When we think of a healthy diet, our minds turn to fresh fruits and vegetables, lean meats, and – pork fat?!? Yes, it’s true.
Scientists probed more than 1,000 raw foods to reveal their nutritional value and, surprise of surprises, discovered that pork fat – also known as lard – made the Top Ten list!
The research disclosed that 100 grams (3.5 ounces) of pork fat contains 632 kilocalories (kcal) and is a good source of B vitamins and minerals. Furthermore, fat from a pig is more unsaturated and therefore healthier than fat from a lamb or cow.
A kilocalorie equals 1000 calories or one Calorie – with a capital ‘c’ – and represents the amount of energy required to raise the temperature of 1 kilogram (2.2 pounds) of water by one degree Celsius (33.8 Fahrenheit). In physics, a Calorie equals 1000 calories. But nutritionists use the terms calorie and Calorie interchangeably. Go figure.
My grandma (and perhaps yours) cooked with lard on a regular basis. That was back before manufacturers began to push vegetable oils such as Crisco and Parkay, claiming these chemically-altered substances were healthier for us. But no.
Lard is high in saturated fat compared to most vegetable-based oils which are hydrogenated to change the oils to solids. Hydrogenated foods have a longer shelf life and imitate the taste and feel (in the mouth) of the other types of hard fats – pork fat, for instance.
Saturated fat is tightly packed and is found in red meat, pork, chicken, and dairy products. Unsaturated fats, in contrast, are loosely packed. They tend to liquefy at room temperature. Unsaturated fat comes from vegetable oils, olives, nuts, seeds, and certain types of fish.
For years, medical experts have insisted that a diet full of saturated fats drastically increases the odds of getting heart disease or having a stroke. The American Heart Association (AHA) advises getting a scant 5-6 percent of our daily calories from saturated fat.
To put this in terms we can all understand, anyone on a 2000-calorie-a-day diet should limit their saturated fat consumption to 120 calories, according to the AHA.
As you may recall, 3.5 ounces of pork fat has 632 calories so a single ounce (28.3 grams) has about 180 calories. The AHA recommendation for a heart-healthy diet includes less than one ounce of lard daily – 2/3 of an ounce, to be exact.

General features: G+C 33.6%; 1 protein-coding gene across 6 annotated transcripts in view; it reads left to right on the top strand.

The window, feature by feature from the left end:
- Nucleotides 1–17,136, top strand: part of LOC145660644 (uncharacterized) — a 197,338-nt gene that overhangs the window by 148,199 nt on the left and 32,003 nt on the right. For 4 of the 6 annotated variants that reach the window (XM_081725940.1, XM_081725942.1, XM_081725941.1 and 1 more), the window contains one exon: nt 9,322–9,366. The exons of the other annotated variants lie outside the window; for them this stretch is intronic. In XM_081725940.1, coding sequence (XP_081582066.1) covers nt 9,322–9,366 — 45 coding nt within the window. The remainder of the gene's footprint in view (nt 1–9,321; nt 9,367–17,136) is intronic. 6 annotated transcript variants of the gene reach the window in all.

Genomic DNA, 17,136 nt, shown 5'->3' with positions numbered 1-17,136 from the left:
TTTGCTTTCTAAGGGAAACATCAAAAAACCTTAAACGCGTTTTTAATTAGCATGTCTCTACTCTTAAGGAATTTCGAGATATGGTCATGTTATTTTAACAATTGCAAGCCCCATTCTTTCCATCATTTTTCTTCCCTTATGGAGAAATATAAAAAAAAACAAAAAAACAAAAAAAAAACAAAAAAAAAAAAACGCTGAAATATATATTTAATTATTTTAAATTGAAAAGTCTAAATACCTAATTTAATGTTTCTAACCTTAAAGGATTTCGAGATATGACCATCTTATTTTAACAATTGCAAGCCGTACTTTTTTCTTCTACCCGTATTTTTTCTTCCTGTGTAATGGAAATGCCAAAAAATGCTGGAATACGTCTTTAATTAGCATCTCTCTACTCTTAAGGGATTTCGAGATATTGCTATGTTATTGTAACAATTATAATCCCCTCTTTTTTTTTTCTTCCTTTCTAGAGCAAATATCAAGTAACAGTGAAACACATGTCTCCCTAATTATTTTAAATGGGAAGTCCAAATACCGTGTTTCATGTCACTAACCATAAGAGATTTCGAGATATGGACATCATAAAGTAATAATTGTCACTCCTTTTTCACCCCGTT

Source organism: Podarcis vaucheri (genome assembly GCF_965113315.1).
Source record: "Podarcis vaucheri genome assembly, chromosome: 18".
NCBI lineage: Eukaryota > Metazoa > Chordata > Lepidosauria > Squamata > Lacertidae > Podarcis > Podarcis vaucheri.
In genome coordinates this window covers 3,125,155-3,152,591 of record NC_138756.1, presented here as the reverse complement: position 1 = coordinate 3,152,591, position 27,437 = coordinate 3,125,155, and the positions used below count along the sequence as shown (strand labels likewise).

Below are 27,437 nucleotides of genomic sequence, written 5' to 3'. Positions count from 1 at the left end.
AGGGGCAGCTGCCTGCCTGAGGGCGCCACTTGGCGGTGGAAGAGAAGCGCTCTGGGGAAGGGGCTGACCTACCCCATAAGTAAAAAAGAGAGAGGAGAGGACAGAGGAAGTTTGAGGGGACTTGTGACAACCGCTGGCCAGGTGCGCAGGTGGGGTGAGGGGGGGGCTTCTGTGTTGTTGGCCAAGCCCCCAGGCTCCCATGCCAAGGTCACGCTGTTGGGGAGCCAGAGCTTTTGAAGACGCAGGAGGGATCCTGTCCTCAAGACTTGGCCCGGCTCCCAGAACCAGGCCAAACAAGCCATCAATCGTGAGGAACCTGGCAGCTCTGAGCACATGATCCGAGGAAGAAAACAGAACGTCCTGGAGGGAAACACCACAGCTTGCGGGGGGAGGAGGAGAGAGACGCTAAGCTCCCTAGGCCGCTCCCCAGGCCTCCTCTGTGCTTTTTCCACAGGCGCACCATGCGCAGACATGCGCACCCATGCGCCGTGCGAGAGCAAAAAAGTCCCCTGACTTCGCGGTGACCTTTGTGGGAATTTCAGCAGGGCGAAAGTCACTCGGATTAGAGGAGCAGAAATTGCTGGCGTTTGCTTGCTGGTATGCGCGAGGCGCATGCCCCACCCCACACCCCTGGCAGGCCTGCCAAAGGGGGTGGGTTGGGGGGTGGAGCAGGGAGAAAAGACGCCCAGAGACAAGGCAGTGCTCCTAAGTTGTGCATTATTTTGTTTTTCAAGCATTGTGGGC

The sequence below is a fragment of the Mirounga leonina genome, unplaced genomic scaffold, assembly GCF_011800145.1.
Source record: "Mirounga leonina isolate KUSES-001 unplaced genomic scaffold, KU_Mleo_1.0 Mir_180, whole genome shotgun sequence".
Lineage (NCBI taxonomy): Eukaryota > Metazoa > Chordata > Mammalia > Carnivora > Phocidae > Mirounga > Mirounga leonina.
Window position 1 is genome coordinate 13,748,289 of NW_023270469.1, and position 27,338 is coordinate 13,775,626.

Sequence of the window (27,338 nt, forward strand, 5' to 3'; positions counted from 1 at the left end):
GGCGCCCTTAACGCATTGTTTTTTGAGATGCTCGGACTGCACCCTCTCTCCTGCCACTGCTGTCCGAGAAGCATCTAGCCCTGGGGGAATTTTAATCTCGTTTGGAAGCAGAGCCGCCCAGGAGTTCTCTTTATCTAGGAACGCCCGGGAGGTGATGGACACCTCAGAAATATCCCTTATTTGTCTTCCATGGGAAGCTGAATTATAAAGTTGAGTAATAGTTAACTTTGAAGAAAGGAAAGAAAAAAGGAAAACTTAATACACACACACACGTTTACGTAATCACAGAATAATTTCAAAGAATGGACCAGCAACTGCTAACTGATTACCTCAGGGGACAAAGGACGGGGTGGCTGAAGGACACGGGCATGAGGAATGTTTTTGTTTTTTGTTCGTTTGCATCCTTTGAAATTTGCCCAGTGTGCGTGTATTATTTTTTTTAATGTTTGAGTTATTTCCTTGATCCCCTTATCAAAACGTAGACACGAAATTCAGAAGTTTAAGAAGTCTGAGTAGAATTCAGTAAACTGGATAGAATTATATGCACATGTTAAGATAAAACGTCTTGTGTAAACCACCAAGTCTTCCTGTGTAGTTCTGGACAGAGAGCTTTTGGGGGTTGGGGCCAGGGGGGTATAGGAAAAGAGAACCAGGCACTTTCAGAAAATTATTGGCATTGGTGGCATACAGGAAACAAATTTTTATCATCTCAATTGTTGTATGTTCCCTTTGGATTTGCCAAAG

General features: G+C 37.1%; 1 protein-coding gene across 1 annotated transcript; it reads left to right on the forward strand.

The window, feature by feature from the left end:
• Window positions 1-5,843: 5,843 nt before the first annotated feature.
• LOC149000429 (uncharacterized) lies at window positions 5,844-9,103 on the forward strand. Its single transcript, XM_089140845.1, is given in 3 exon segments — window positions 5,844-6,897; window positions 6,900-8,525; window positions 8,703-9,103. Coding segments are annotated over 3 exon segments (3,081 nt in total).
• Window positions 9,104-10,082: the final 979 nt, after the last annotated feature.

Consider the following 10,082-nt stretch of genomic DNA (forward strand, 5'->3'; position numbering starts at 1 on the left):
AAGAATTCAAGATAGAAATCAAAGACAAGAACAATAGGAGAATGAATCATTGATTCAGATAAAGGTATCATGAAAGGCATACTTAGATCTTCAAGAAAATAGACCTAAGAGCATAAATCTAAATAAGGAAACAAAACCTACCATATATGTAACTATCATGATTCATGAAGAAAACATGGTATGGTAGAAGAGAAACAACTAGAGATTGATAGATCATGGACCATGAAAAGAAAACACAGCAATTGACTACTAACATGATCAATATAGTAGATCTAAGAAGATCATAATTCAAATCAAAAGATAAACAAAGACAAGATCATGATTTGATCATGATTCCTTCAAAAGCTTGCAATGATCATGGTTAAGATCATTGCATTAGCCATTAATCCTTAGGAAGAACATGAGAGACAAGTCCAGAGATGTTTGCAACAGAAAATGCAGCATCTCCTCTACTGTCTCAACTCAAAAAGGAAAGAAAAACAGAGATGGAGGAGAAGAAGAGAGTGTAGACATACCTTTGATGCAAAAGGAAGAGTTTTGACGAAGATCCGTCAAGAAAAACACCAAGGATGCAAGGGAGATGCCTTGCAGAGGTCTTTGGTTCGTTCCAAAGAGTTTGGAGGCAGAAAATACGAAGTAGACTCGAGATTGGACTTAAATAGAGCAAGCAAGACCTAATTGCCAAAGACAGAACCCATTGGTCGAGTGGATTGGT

In point of fact, lard contains less saturated fat than butter. According to Mother Earth News, “New research shows that saturated fat is not the heart-slayer it was once deemed to be, whereas the trans fats found in hydrogenated fats are worse for us than we realized.”
Pig fat can be used rendered or unrendered. Steaming, boiling, or dry heat is applied in the rendering process to convert waste animal tissue into stable, usable materials. Rendering both dries the tissue and separates the fat from the bone and protein. Rendering produces fat as a yellow grease, choice white grease, or bleachable fancy tallow and a protein (meat and bone) meal.
Pig fat is semi-soft and white. You can remove it from any pork product or purchase it in blocks wrapped in paper.
Bakers love lard because it makes dough flaky and delicious. It is a mainstay for savory dishes such as sausage and pâté.
Although high in saturated fatty acids, lard has absolutely no trans fat – also called unsaturated fatty acids or trans fatty acids. Trans fats raise blood levels of LDL (“bad”) cholesterol and lower HDL (“good”) cholesterol. A diet high in trans fats is linked to heart disease.
The Mayo Clinic says many doctors consider trans fat (trans-fatty acid) to be the worst type of fat we can eat.
That 3.5 ounces of lard costs, on average, less than a dollar – 95 cents.
Which foods bested #8 pork fat in terms of their nutritional value? Here they are, with calories (kcal) and costs per 100 grams (3.5 ounces):
- Swiss chard – 19kcal, $0.29
- Pumpkin seeds (and other squashes) – 559kcal, $1.60
- Chia seeds – 486kcal, $1.76
- Flatfish (sole and flounder) – 70kcal, $1.15
- Atlantic Ocean perch (rockfish) – 79kcal, $0.82
- Cherimoya (a fruit) – 75kcal, $1.84
- Almonds – 579kcal, $0.91
At 95 cents per 100-gram portion, pork fat falls right about in the middle of the top eight nutritious foods when you consider cost.
This is great news for those of us who like to live life large and high on the hog.